University of Chicago professors Matthew Gentzkow and Jesse Shapiro propose an answer.
The study by Gentzkow and Shapiro has been around for a while in working paper form, though I only came across it on Friday when the latest issue of Econometrica in which it was finally published arrived in my mailbox.
Gentzkow and Shapiro propose to measure the slant of a particular newspaper by searching speeches entered into the Congressional Record and counting the number of times particular phrases were used by representatives of each party, mechanically identifying phrases favored by one party over the other. For example, a Democrat is more likely to use the phrase “workers rights” whereas a Republican is more likely to use the phrase “human embryos”. They then counted the number of times phrases of each type appeared in a particular newspaper to construct an index of the political slant of that newspaper. The Gentzkow-Shapiro index of slant (shown on the vertical axis in the diagram below) has a reasonable correlation with subjective measures such as ratings assigned by users of Mondo Times (horizontal axis). For example, both measures agree that the Washington Times is one of the most conservative papers and the Atlanta Constitution is one of the most liberal newspapers.
Gentzkow and Shapiro then asked what other factors help explain a newspaper’s slant. They found that the most important variable is the political orientation of people living within the paper’s market. For example, the higher the vote share received by Bush in 2004 in the newspaper’s market (horizontal axis below), the higher the Gentzkow-Shapiro measure of conservative slant (vertical axis).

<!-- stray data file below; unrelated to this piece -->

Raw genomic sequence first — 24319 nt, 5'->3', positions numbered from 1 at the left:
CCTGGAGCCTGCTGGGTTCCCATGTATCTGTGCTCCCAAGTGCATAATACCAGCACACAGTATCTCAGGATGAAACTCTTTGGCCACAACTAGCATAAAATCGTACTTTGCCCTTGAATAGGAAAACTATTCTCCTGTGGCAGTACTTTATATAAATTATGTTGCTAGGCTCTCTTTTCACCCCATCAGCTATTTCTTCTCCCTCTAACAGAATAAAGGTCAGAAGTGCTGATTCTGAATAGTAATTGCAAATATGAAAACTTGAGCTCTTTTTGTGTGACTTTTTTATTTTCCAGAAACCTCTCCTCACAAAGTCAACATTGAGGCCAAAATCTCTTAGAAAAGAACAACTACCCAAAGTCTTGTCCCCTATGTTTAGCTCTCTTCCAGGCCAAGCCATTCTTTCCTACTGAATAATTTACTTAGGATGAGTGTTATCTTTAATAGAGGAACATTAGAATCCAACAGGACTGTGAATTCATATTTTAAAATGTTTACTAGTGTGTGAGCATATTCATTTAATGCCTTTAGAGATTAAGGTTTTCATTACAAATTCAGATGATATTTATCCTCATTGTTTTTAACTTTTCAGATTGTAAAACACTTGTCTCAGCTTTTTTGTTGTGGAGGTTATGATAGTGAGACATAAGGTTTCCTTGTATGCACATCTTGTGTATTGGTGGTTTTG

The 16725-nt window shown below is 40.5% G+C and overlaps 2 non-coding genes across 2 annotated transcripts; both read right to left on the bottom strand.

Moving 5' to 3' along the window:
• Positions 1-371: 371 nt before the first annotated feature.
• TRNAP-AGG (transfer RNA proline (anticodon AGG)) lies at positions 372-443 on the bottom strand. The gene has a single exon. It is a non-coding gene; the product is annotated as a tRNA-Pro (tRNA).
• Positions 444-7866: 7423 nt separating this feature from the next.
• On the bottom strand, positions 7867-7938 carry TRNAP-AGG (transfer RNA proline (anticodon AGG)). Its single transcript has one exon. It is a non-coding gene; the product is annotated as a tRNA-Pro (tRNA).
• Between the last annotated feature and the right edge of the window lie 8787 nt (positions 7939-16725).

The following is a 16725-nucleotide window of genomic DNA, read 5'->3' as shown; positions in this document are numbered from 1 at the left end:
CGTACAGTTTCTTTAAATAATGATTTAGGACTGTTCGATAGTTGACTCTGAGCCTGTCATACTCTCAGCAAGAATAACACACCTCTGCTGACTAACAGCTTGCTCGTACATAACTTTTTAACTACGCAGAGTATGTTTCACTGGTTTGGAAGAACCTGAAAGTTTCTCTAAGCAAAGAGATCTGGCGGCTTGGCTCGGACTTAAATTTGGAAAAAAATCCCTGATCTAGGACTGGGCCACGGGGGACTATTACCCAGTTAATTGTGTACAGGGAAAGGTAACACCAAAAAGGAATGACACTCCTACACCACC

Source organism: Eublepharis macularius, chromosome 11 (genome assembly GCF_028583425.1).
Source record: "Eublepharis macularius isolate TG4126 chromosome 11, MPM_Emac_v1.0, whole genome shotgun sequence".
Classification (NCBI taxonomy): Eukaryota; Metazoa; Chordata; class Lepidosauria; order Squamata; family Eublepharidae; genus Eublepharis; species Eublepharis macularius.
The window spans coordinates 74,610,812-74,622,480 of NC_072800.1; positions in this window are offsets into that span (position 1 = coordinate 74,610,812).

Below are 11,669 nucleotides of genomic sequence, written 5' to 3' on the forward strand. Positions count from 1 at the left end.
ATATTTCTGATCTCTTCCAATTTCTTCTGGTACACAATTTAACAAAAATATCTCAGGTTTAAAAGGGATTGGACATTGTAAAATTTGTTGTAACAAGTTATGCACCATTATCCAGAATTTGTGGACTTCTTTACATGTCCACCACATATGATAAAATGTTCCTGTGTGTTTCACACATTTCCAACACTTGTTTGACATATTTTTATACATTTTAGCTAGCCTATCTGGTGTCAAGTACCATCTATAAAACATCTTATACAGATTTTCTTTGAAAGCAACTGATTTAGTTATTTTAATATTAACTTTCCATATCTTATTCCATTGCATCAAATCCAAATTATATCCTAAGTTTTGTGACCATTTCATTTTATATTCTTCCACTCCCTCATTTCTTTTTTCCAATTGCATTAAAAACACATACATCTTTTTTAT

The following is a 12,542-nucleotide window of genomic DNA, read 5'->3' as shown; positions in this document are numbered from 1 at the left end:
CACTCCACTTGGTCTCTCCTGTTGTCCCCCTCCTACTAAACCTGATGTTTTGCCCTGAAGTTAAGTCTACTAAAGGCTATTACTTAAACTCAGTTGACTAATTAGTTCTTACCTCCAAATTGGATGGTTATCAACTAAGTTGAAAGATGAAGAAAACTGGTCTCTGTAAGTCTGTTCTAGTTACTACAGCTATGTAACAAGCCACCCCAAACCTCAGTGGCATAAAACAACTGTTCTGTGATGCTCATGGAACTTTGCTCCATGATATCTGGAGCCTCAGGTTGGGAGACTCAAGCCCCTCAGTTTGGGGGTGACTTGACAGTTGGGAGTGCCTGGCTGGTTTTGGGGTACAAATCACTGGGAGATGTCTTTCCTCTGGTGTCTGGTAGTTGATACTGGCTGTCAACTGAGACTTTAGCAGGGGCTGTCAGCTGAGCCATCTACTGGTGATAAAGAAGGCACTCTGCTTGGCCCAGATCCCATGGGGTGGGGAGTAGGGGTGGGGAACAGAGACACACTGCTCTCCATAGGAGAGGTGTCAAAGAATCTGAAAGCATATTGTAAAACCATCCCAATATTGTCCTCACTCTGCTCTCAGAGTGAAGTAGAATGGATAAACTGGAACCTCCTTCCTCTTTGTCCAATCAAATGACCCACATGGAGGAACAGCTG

On the other hand, the politics of the paper’s owner seem to matter much less. For example, once one controls for geographic factors, there is no statistically significant correlation between the newspaper’s own slant (horizontal axis below) and average slant of papers in other communities owned by the same owner (vertical axis).
Gentzkow and Shapiro conclude that papers to some degree are just giving their readers what the readers want so as to maximize the newspapers’ profits.
One detail I’m curious about is how slant gets implemented at the ground level by individual reporters. My guess is that most reporters know that they are introducing some slant in the way they’ve chosen to frame and report a story, but are unaware of the full extent to which they do so because they are underestimating the degree to which the other sources from which they get their information and beliefs have all been doing a similar filtering. The result is social networks that don’t recognize that they have developed a groupthink that is not centered on the truth.
Peter Gordon marvels that
There are intelligent adults in the world who go to bed each night believing that the other side tells lies, but their side is above all that.